Academic journal article Connotations : a Journal for Critical Debate

Geoffrey Household's Watcher in the Shadows and Dance of the Dwarfs: A Response to Robert Lance Snyder

Academic journal article Connotations : a Journal for Critical Debate

Geoffrey Household's Watcher in the Shadows and Dance of the Dwarfs: A Response to Robert Lance Snyder

Article excerpt

Robert Lance Snyder's recent article on Geoffrey Household in Connotations deserves praise on two counts. Firstly, it helps rescue Household from almost total critical neglect; and, secondly, it opens up helpful new avenues for interpreting his fiction. The discussion which follows is intended as a constructive extension of the analysis presented in Snyder's essay together with suggestions of its limitations.

One of Snyder's main arguments is that Household revises the generic conventions of the Edwardian thriller by removing characters' national features because he regards the latter as anachronistic. Thus, Household narrows down the action to a battle of wits between the narrator and his antagonist. As this battle develops, it gradually becomes evident that the narrator and opponent are in some way mirror images of each other. This doubling is signalled through exchanges of dress, hints of physical resemblance, and other details which suggest such a close relation between the two characters that the action of Household's narratives can be read as a psychodrama quite different from conventional thrillers.

Snyder's argument risks simplifying the action of Household's fiction in such a way that its political resonances and circumstantial detail tend to be lost in the emphasis on doubling. His reading of Household's thrillers as tales of detection similarly understates the generic variety of his fiction.1 Household produced works ranging from horror stories to science fiction and even shifts genre temporarily within individual works. Snyder compares Household's doubling to classics like James Hogg's Memoirs and Confessions of a Justified Sinner, but the Household's narrowing down of the action connects his novels with a different subset of thrillers, where the conspiracies of supercriminals have to be thwarted by the protagonist. Whether Denis Nayland Smith is pitted against Fu Manchu or Bulldog Drummond against Carl Peterson, the pattern stays of the protagonist engaging in a battle of wits against his opponent. Partly this process involves detection-the uncovering of the conspiracy-and partly strategy in anticipating and thwarting the master-criminal's plot. In Sax Rohmer's fiction, of course, the action is heavily coloured with racial threat as Nayland Smith battles to protect civilization as we know it, but in all these cases the evil genius possesses an unnerving ability to change appearance at will and manoeuvre his way through all levels of society.2 Characteristically in these narratives protagonist and antagonist form an elite whose intellects match each other in reach, but it is crucial for the drama of these novels that the opposition between these characters be maintained throughout.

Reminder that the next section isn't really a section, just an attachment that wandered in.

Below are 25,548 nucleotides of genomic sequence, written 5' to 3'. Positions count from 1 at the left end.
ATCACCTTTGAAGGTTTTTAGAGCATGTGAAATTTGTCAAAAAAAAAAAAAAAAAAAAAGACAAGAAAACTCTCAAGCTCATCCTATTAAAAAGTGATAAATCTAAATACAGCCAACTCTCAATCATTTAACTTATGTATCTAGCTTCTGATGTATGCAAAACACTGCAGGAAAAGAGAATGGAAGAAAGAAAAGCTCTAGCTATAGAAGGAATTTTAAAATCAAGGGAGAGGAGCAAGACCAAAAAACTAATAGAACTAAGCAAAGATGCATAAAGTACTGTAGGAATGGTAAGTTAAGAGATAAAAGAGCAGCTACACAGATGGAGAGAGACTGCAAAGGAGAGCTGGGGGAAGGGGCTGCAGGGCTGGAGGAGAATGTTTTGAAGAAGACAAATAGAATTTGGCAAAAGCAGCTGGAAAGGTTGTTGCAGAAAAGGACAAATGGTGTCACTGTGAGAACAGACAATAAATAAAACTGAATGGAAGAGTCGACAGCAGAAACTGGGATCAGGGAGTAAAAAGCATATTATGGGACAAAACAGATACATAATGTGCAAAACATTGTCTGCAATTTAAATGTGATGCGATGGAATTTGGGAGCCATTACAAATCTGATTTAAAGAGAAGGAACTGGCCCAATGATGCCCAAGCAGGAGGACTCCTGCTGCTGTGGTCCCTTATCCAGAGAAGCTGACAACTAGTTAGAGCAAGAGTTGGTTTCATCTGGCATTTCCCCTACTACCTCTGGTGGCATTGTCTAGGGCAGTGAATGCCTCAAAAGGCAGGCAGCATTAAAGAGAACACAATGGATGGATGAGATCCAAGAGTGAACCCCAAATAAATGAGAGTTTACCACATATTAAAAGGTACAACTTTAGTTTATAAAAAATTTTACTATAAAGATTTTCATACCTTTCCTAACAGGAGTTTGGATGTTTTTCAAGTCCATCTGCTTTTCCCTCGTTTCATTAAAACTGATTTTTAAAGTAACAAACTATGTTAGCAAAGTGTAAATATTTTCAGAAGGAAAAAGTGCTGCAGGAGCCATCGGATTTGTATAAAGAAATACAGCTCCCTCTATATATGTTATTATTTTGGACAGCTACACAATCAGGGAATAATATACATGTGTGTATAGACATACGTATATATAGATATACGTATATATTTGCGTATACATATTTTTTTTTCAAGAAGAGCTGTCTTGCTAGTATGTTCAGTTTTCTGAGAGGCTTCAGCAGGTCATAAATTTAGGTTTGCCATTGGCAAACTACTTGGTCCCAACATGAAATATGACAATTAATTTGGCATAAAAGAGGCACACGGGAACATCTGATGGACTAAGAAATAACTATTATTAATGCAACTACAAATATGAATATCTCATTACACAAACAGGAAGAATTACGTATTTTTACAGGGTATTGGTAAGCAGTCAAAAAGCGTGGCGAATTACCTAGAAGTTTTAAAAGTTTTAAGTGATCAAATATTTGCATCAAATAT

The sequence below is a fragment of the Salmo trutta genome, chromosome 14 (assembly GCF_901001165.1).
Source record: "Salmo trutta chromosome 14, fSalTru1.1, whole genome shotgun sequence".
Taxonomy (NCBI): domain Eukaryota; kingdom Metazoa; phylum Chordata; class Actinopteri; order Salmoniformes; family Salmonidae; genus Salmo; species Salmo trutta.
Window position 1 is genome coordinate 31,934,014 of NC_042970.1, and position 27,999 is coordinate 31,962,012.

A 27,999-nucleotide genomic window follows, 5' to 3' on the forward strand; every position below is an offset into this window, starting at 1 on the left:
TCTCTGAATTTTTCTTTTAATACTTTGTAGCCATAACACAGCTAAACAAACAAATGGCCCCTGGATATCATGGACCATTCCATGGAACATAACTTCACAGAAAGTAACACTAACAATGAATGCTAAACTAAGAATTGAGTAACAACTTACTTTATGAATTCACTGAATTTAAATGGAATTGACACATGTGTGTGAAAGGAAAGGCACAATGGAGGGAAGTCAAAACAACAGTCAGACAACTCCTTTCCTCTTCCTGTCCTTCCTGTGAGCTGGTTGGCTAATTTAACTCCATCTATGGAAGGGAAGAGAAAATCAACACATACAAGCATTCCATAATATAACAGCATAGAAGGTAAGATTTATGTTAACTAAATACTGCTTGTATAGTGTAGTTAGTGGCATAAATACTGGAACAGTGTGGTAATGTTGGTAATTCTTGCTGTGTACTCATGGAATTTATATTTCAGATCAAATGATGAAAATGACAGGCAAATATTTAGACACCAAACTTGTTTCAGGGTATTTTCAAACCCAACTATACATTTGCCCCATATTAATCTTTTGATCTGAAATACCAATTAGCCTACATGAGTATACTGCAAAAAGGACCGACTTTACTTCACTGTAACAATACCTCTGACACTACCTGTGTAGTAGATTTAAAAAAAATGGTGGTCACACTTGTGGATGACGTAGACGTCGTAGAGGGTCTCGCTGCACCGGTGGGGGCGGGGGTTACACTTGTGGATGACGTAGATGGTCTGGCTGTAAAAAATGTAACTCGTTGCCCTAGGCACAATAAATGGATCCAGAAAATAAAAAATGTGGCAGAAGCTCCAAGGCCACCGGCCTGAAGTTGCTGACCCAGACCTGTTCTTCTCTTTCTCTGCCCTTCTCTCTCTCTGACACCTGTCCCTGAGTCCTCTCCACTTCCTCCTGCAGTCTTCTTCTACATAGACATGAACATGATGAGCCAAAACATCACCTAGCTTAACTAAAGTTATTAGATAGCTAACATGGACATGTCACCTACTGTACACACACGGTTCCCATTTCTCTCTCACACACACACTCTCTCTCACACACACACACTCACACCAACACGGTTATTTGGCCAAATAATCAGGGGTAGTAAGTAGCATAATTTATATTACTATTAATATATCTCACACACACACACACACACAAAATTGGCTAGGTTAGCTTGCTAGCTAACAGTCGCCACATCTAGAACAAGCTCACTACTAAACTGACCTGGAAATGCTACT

The popularity of the criminal mastermind in fiction between the wars may have been a factor in Household turning to thrillers in the 1930s. However, a direct influence which Snyder rightly stresses was that of John Buchan. The latter's evocation of suspense through the immediate drama of his protagonists' attempts to outwit their adversaries clearly feeds into Household's fiction, as does Buchan's use of reversals and his detailed attention to setting. What distinguishes his thrillers from Household's is that Buchan's most famous serial hero, Richard Hannay, never works in isolation from his friends in British intelligence and has important connections with the USA and South Africa. For all his versatility, Hannay remains a soldier, and for that reason we never lose our consciousness of national and political issues during the novels describing Hannay's exploits. Buchan's endings regularly signal the reaffirmation of institutional order through the removal of threats to the nation. In that respect, the politics of Bu- chan's narratives contrast strikingly with those of Household, who described himself as a "romantic anarchist."3

Snyder suggests that Household tends to lose this broader institutional dimension by concentrating his action more and more closely on his protagonists' psyche, but it does not follow that the political and social issues are lost as a result. …

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